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The Psychology of Encounter and the Politics of Engagement
2015 Annual Scientific Meeting of the International Society of Political Psychology (ISPP) July 3-6, 2015

Omni San Diego Hotel, San Diego, California (USA)

Program Co-chairs: Melinda Jackson (San Jose State University, USA) and Clifford Stevenson (Queen's University Belfast, Northern Ireland)

Among the central challenges facing communities, nations, and the global community in recent years has been the growing tendency toward patterns of social and political exclusion, the building of barriers and the enforcement of borders, stigmatization and segregation of minorities, breakdowns in communication among diverse peoples, and the construction of parallel societies. Among other consequences, these trends have conditioned psychological stress and intergroup conflict. The disciplines of psychology and political science have generated research findings and stimulated new thinking that promise to address these challenges. The conference will generate a forum in which to consider the political psychology of integration, contact, dialogue, recognition, care, ethical responsibility, political mobilization and participation as well as the fostering of positive community relations.

We welcome individual papers and posters, as well entire panels and roundtables, which present theory and research on the psychology of encounter and the politics of engagement. Research can draw on all of the theoretical perspectives and methods in the field of political psychology including, but not limited to, social and political identities, discursive, rhetorical and narrative psychology, personality, leadership, values, cognitive and motivational processes, psychoanalytic approaches, intergroup relations, collective action, and genetic and biological factors. We are particularly interested in proposals that provide new theoretical or empirical insights into the psychology of encounter and the politics of engagement.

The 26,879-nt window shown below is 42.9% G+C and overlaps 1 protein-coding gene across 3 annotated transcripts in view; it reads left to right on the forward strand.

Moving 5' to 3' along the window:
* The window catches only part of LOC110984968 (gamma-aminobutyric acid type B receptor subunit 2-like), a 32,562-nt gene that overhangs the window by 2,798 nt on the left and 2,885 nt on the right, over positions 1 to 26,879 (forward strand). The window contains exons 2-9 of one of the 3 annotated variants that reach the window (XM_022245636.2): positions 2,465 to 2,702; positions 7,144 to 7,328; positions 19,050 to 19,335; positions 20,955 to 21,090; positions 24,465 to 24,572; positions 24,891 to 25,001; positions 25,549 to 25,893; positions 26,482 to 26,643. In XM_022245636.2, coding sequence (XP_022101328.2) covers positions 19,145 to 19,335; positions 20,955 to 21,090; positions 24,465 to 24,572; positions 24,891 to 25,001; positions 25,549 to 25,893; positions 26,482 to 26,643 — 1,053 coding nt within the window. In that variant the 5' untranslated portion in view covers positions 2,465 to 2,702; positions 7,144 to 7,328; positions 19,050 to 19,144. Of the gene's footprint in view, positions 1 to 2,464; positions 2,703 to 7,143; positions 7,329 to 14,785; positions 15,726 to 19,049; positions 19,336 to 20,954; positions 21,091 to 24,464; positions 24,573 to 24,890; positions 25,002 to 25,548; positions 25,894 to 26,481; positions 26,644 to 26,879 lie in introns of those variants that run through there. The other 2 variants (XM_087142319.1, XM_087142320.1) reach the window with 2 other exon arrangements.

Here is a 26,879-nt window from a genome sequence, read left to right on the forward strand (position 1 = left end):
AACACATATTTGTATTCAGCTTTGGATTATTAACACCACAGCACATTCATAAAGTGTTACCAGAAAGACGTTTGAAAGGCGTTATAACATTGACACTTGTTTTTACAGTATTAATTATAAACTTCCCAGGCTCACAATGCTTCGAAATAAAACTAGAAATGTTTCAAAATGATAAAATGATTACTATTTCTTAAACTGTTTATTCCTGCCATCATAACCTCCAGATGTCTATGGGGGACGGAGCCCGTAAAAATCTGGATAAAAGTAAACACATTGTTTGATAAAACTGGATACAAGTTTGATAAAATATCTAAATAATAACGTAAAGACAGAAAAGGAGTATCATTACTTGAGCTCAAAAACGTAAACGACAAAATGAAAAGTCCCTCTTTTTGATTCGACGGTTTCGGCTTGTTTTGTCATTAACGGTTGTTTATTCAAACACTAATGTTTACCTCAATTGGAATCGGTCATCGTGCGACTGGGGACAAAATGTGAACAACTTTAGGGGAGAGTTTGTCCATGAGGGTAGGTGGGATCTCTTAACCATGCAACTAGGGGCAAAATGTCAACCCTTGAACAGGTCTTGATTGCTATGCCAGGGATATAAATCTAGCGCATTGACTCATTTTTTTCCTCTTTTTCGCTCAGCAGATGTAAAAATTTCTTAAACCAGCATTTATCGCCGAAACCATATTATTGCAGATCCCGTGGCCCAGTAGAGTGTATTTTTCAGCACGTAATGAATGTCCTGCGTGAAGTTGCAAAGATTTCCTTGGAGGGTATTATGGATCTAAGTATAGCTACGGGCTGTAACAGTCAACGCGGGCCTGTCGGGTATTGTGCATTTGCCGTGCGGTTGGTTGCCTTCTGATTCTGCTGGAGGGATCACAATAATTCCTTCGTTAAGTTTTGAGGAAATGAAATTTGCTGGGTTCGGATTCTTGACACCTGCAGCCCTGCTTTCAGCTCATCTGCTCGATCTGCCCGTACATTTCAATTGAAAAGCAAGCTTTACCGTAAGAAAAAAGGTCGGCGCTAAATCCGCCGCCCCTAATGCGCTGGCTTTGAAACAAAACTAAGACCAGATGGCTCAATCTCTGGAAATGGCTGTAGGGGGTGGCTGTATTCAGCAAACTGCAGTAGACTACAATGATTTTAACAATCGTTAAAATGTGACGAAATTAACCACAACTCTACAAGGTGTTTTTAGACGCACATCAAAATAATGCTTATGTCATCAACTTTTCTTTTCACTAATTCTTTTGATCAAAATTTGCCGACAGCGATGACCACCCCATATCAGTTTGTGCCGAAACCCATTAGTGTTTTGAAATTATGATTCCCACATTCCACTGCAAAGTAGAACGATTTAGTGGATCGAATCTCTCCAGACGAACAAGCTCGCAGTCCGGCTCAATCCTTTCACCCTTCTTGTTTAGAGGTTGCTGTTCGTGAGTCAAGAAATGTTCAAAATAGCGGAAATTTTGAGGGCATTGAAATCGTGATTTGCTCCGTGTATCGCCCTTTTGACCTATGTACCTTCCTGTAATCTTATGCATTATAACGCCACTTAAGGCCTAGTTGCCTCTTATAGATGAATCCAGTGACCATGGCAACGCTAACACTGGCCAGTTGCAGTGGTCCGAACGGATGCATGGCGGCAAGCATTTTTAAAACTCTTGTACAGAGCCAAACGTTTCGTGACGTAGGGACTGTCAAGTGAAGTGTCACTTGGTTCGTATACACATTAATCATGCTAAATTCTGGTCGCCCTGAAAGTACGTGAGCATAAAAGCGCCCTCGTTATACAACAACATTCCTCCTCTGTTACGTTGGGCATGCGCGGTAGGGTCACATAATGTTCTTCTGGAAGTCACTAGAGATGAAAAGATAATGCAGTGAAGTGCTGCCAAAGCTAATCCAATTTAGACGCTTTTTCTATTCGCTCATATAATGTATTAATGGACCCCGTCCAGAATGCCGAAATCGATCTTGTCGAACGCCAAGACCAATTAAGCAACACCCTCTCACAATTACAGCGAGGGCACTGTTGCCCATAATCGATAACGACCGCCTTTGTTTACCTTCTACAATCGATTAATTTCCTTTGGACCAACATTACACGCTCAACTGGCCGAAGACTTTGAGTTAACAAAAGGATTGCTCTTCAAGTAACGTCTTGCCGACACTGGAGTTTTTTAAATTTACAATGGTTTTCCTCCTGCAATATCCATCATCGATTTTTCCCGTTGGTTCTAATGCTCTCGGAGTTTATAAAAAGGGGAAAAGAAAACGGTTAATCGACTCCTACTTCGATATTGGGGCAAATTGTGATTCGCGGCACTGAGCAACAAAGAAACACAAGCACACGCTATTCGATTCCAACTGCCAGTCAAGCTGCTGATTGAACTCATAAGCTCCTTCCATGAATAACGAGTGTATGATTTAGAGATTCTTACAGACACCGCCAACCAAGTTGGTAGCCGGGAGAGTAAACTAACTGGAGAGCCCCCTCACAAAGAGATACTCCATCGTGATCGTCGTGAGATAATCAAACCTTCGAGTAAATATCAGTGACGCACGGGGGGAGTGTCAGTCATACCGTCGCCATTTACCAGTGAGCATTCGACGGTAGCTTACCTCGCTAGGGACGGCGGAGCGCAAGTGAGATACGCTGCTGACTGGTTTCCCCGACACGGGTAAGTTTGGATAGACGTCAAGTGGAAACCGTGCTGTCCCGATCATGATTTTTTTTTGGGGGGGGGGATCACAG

We also welcome panels, papers, posters, and roundtables on any topic in political psychology. The program chairs are interested in bringing together new research from the fields of psychology, political science, sociology, anthropology, biology, communications, economics, and philosophy. We hope to create an exciting intellectual exchange that will enrich political psychology and help us better understand the dynamics of politics in the world today.

Submission Deadline: Extended to January 23, 2015
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